Merits and Demerits of Setting up Smart Grids

With more than 1.2 billion people in India and 230GW of installed capacity, any small improvement in the utility will have a magnified effect when it comes to gains. Smart grid technologies are vital to meeting India’s deficit in electrical power. Let us see where we are with its implementation -- Dilin Anand and Abhishek Mutha



In a power-starved country like India, technologies that can revolutionise the power grid may not have arrived at a better time. People, who feel that smart grid technologies only help those who already have access to basic electrical power, are mistaken. Not only they modernise our aging grids but they also help move towards more efficient power transmission, thus making more power available for distribution.

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Fourteen smart grid pilot projects were approved for 50 per cent funding by the government of India in July 2013. The Smart Grid Vision and Roadmap document for India, a joint document by Ministry of Power, India Smart Grid Task Force and India Smart Grid Forum, was also released.

Out of the total 230GW capacity, the private sector contributes 73MW with approximately 12 per cent coming from renewable energy sources.

Major factors driving growth


When we talk about fast-moving markets, energy is a big one. Smart grid is a really big investment area around the world where the engineers need to move fast, but the requirements are not really specified yet. Thus there is a lot of opportunity for innovative solutions here. The Ministry of Power’s Smart Grid Vision and Roadmap for India, released in the second half of 2013, already places highest importance to providing supply of electricity to all households by 2017 through smart grid technologies. Most of these only implement basic building blocks required for smart grids, so the infrastructure can be later leveraged to transform them using smart grid technologies.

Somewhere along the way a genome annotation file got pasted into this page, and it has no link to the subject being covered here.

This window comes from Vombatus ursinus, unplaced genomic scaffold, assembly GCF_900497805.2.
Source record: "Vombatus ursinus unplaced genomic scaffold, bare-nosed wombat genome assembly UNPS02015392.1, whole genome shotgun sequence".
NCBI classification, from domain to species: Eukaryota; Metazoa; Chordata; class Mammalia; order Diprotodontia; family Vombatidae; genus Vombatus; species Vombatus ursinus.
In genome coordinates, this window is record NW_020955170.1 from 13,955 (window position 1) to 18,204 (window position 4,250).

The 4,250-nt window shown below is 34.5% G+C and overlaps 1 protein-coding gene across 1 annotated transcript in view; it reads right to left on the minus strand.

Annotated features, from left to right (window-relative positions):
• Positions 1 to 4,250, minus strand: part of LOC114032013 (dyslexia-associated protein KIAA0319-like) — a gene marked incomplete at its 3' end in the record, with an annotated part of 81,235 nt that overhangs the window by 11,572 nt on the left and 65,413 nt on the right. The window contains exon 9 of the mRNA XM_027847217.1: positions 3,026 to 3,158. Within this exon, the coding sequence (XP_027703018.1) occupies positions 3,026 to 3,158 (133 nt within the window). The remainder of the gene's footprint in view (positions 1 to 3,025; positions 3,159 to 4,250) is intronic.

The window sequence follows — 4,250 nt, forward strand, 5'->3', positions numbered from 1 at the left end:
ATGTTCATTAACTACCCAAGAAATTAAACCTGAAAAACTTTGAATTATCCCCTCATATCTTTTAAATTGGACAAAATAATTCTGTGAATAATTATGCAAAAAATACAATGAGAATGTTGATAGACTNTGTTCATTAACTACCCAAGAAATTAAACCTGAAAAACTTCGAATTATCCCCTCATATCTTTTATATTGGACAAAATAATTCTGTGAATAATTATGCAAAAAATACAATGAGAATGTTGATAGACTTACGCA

Reji Kumar Pillai, president of the India Smart Grid Forum (ISGF), states in the roadmap preface that, “India can build smart grids with little or marginal costs as we have much better business cases for the same from huge efficiency gains that can accrue through automation and elimination of wastages of all kinds.” He adds that the market size of smart grid projects envisioned in the smart grid vision roadmap is about 30-40 billion dollars in the next 15-20 years.



Manufacturing in India has also started to see an uptrend. Avantha Group Company CG launched its state-of-the-art smart grid facility at the Global Village in Bangalore on January 13, 2014, for full-fledged manufacturing of smart grid devices. Besides manufacturing smart grid devices, the facility will support economic development, foster job creation and boost an understanding of smart grid solutions in the energy field.

The Power Grid Corporation of India Limited (POWERGRID) has a 1200kV ultra high voltage (UHV) AC national test station, which is the world’s highest voltage level, located at Bina in Madhya Pradesh. The station provides a ground to test new equipment and technologies at a voltage level never seen before. Manufacturers worldwide have flocked to Bina to jointly explore whether 1200kV is a feasible new technology.

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Incoming investments. BORG Energy India will invest US$ 45 million in Indian market for rural electrification and engineering, procurement and construction (EPC) projects within six months after January 2014. BORG is also planning to set up an R&D facility in 2016 towards nanotechnology in solar panels, said Joseph Fournier, director, BORG Inc at a press meet on 13th January.

CG has invested Rs. 80 million in a manufacturing facility for smart grid devices, which has been set up in Bangalore and can employ more than 100 people. The smart grid facility will manufacture substation automation products, distribution automation devices, protection and control systems, advanced metering infrastructure (AMI) and telecommunication solutions. It will also offer global engineering services such as systems integration, installation and commissioning. The facility is fully equipped with modern equipment to ensure an annual production capacity of 10,000 units of power line carrier communication terminals (PLCCs) and intelligent electronic devices (IEDs).